I was going to start out this post with a discussion on the long, mediocre film. Whether or not the film truly improves over time, or if through the long viewing time, the brain’s quality receptors somehow get burned out. Whether or not the taste buds go dry. Unfortunately, Tess‘s absurd third act–when the unlikable, emotionally abusive husband the audience has just spent forty-five minutes despising, becomes the hero; the somewhat amusing and somehow honorable scoundrel becomes the villain, of course, at the same time–ruins my previous analysis. The analysis only works if the film is consistently mediocre. Tess putrefies at the end. (A reasonable comparison would be Wim Wender’s Until the End of the World, which is two hours longer than Tess–five hours–and never swings high or low, just stays steadily unremarkable).

However, Tess is not a wholly unpleasant experience. The cinematography is beautiful (though one can’t help but notice it’s lifted from Barry Lyndon, which did it better too) and the scenery, for much of the film, is glorious. Polanksi couldn’t shoot in England, so he used the French countryside. While the English countryside is beautiful in its own way, there’s an inherent dreariness to it. The French countryside is simply glorious and when the story becomes dreary, the muddy skies look fake.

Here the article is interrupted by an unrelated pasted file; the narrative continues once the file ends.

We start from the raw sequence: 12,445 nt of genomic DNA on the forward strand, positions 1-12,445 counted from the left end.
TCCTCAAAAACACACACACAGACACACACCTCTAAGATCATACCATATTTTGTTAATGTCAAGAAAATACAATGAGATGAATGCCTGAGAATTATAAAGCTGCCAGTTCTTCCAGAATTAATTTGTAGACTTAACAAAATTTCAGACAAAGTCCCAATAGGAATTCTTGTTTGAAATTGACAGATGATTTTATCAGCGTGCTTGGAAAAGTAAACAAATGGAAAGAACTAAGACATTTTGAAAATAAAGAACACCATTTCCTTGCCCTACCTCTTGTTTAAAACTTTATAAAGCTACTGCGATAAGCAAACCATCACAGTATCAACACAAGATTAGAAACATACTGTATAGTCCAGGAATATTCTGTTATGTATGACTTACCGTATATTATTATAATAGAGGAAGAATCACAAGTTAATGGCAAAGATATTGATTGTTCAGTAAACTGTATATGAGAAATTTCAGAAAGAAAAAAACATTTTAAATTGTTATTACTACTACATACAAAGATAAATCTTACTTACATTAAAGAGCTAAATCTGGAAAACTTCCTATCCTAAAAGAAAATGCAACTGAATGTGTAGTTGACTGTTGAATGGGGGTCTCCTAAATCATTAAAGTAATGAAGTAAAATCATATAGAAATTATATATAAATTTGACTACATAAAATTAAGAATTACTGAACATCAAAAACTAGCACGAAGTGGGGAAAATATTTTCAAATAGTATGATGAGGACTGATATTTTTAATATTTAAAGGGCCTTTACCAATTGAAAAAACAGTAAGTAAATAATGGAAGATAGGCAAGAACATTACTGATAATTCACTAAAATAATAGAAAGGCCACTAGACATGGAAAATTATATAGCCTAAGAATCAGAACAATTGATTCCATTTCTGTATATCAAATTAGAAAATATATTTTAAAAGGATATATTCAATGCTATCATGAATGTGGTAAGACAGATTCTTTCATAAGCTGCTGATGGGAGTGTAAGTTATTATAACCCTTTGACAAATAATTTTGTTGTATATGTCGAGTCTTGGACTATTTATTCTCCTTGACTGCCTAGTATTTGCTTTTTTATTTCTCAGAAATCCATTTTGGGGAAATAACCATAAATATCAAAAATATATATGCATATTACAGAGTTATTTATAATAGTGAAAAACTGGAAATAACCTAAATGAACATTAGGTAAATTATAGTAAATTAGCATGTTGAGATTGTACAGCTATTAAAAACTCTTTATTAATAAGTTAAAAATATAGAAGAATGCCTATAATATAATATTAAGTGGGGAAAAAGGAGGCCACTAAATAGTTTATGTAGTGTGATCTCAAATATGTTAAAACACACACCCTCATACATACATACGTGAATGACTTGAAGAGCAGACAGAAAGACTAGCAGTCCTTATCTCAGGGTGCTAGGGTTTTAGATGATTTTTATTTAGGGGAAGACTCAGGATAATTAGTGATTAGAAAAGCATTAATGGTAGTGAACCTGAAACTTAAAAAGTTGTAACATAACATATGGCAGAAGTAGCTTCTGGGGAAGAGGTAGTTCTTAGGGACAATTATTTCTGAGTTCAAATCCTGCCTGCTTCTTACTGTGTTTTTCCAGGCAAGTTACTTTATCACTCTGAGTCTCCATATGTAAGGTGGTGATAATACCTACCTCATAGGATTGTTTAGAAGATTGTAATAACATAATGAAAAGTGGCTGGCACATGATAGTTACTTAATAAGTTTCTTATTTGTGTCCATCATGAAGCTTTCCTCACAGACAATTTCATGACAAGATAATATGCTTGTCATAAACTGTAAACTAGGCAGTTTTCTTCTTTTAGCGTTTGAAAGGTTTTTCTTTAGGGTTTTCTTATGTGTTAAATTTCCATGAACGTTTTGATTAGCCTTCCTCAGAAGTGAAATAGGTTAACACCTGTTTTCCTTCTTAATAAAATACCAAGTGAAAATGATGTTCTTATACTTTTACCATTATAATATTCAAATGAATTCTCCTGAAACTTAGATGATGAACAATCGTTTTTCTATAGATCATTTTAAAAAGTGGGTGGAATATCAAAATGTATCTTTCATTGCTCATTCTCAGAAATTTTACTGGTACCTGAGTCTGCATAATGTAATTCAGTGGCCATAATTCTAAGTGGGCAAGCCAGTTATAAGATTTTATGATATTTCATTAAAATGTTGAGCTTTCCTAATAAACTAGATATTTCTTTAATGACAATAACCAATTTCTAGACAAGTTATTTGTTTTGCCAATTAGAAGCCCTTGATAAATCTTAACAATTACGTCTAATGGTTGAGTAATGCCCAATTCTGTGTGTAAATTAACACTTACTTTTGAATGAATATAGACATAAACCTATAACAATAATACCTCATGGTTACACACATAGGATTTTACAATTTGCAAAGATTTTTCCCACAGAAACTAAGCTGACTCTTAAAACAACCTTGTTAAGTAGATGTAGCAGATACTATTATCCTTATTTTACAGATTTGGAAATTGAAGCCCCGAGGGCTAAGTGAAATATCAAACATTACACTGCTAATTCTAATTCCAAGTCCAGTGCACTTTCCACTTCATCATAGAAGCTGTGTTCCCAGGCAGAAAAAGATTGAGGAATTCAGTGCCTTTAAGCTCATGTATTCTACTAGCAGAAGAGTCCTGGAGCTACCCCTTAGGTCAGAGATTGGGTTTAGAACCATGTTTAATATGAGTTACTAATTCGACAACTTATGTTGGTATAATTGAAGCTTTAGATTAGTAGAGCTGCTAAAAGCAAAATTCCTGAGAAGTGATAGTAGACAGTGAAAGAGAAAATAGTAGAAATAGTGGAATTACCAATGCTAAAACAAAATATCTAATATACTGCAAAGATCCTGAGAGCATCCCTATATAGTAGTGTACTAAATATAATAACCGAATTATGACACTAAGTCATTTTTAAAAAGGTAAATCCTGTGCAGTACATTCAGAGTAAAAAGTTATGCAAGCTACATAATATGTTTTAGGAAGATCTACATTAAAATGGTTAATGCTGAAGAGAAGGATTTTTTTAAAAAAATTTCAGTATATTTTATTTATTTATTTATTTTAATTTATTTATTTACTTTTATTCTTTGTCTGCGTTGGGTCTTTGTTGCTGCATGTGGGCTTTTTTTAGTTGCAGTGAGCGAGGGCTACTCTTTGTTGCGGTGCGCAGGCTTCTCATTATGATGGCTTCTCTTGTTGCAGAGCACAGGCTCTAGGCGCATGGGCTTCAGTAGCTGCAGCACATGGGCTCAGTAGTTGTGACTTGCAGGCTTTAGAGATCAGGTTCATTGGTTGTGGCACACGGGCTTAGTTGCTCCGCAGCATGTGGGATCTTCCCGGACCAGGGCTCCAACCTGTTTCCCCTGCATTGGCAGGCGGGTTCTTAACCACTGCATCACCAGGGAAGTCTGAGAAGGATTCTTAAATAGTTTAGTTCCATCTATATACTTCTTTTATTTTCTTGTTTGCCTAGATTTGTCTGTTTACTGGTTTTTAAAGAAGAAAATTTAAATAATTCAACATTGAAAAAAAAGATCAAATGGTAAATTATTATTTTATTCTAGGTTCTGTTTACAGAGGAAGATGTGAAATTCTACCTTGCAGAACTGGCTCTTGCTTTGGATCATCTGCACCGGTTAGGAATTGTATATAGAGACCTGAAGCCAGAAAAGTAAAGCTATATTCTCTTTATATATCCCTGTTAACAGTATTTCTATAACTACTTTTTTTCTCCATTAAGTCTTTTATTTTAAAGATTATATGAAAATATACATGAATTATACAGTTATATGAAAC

Nastassja Kinski is nice enough to turn in an unspeakably bad performance, so bad it’s comical, especially since the subtitle writers of the DVD I watched couldn’t understand her awful English accent and frequently got lines quite wrong. Also terrible is Peter Firth as the husband, but Leigh Lawson is good as the scoundrel. The switch in characters’ personalities is actually not as annoying–oh, it’s still bad–as when we’re expected to remember people who were in the film for four minutes and never in a close-up. There’s period where Kinski visits a friend who I thought was the mother until five or six minutes into the second scene. The film’s writing is terrible, but if the Stonehenge finale isn’t Polanki’s fault I’m not going to go blaming him for all the other tripe in the script.

What a lousy way to spend three hours… though, as Tess was nominated for Best Picture, it’s nice to know the Academy was almost as full of shit in the late 1970s as it is today.

0/4ⓏⒺⓇⓄ

CREDITS

Directed by Roman Polanski; written by Polanski, Gérard Brach, and John Brownjohn, based on a novel by Thomas Hardy; cinematographers, Geoffrey Unsworth and Ghislain Cloquet; edited by Alastair McIntyre and Tom Priestley; music by Philippe Sarde; production designer, Pierre Guffroy; produced by Claude Berri; released by Columbia Pictures.

Starring John Collin (John Durbeyfield), Leigh Lawson (Alec Durbeyfield), Tony Church (Parson Tringham), Nastassja Kinski (Tess) and Peter Firth (Angel Clare).